The most commonly prescribed agents for urate lowering are the xanthine oxidase inhibitors, namely allopurinol and febuxostat. Because of cost considerations, allopurinol is certainly more commonly prescribed in my practice. Table 1 reviews these and the other available options very nicely – and it highlights the limited utility of the alternate options in more advanced CKD and ESRD.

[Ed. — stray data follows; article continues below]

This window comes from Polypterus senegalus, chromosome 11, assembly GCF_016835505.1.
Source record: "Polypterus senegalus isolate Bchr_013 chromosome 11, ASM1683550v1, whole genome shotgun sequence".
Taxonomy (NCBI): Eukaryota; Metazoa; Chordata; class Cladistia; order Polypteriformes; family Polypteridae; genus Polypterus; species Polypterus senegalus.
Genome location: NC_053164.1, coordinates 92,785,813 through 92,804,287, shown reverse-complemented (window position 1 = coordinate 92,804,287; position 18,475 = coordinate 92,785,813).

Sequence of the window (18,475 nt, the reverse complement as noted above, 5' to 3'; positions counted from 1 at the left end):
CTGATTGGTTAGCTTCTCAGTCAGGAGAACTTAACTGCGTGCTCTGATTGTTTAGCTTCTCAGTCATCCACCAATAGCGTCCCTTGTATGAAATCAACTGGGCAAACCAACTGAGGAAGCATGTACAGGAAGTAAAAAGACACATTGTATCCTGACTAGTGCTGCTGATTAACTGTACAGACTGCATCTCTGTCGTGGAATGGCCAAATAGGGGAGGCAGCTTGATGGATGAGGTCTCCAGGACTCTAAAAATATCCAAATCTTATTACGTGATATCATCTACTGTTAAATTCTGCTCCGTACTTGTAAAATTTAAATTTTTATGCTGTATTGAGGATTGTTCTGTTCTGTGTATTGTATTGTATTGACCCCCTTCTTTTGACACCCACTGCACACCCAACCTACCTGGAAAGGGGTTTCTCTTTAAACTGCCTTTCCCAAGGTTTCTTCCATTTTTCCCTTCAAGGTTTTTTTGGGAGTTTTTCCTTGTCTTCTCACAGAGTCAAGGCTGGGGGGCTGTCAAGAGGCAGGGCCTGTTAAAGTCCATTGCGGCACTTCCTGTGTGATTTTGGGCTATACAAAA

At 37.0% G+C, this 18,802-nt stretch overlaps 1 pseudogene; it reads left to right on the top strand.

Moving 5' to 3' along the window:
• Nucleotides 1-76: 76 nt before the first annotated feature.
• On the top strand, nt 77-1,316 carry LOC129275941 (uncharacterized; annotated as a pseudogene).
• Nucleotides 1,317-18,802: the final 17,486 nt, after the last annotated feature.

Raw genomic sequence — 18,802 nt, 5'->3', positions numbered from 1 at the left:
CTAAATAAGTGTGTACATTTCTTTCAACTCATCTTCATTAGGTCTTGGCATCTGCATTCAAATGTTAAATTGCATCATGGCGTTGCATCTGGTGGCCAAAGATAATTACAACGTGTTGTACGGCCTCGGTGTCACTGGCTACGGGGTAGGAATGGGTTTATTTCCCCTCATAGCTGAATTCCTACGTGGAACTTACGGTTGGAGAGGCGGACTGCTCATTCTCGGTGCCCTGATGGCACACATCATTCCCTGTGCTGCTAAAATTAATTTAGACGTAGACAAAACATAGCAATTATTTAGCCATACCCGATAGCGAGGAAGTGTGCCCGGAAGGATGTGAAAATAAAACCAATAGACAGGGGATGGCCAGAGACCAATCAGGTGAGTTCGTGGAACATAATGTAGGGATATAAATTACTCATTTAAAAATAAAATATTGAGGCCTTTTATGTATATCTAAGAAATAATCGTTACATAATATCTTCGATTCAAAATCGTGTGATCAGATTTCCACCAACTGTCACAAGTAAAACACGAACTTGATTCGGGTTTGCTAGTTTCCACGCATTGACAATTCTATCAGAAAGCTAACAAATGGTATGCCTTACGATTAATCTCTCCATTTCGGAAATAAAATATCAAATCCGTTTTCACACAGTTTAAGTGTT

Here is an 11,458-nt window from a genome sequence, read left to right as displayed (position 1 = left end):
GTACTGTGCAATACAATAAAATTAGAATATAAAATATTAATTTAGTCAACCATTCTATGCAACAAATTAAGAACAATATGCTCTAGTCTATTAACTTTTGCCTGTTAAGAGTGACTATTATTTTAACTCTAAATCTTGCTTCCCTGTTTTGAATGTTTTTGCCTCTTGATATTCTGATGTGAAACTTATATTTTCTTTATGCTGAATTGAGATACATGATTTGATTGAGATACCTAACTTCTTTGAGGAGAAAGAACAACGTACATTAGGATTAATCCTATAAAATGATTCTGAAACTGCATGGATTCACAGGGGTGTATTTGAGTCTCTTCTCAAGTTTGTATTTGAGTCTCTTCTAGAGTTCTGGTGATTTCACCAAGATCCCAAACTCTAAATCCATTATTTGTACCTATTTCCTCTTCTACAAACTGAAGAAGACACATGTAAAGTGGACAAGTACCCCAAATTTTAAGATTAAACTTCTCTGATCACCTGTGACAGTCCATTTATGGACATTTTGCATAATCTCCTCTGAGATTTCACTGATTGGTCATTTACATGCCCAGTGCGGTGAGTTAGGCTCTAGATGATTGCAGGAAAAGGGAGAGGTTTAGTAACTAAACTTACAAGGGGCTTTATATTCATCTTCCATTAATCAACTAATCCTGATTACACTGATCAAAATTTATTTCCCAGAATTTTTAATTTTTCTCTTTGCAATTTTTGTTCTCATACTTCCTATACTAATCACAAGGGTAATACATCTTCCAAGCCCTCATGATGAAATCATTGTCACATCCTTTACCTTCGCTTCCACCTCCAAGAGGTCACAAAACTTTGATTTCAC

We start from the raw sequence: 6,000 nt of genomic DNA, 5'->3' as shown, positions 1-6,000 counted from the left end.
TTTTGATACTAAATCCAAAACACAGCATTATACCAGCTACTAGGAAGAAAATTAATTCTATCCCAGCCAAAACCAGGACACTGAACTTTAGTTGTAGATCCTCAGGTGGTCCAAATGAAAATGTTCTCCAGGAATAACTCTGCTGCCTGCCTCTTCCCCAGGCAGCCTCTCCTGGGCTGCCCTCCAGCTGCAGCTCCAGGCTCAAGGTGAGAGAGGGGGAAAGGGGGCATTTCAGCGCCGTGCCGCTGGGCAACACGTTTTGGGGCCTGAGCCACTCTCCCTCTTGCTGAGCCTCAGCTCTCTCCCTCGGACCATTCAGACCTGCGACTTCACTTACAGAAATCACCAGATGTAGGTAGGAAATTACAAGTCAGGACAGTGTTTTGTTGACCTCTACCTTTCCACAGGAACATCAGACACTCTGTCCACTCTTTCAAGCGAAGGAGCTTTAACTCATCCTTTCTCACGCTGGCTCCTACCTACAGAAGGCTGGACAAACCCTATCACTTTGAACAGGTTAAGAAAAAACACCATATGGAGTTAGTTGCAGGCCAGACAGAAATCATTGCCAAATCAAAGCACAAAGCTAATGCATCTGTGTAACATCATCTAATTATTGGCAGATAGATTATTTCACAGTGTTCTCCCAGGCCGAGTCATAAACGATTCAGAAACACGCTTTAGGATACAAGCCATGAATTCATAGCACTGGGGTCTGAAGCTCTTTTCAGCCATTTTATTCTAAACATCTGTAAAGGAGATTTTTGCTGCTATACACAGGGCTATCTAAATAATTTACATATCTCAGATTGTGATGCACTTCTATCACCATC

There is often angst among treating physicians around dose escalation of xanthine oxidase inhibitors in CKD patients, especially allopurinol, due to the risk of hypersensitivity reactions. Indeed, the increased risk for allopurinol hypersensitivity syndrome (AHS) in CKD patients was first described over three decades ago by faculty at the very VA hospital where I was supervising that clinic. That article in 1984 by Hande et al suggested that urate levels may be controlled in CKD patients with lower doses of allopurinol than those needed among the general population and that use of “standard” dose may associate with increased risk of AHS. That line of inquiry led to changes to the package insert – and to changes in the practice patterns of physicians – that continue to contribute to the undertreatment of hyperuricemia. That recommended dosing strategy has never been shown to reduce the risk of adverse events, and as Vargas-Santos and Neogi point out, leads to chronic undertreatment of hyperuricemia. Like so much else in medicine, so long as we counsel well and “start low, and go slow,” the most worrisome adverse events can be minimized and caught early. The authors further emphasize the importance of urate monitoring and continued dose adjustment to achieve the desired urate.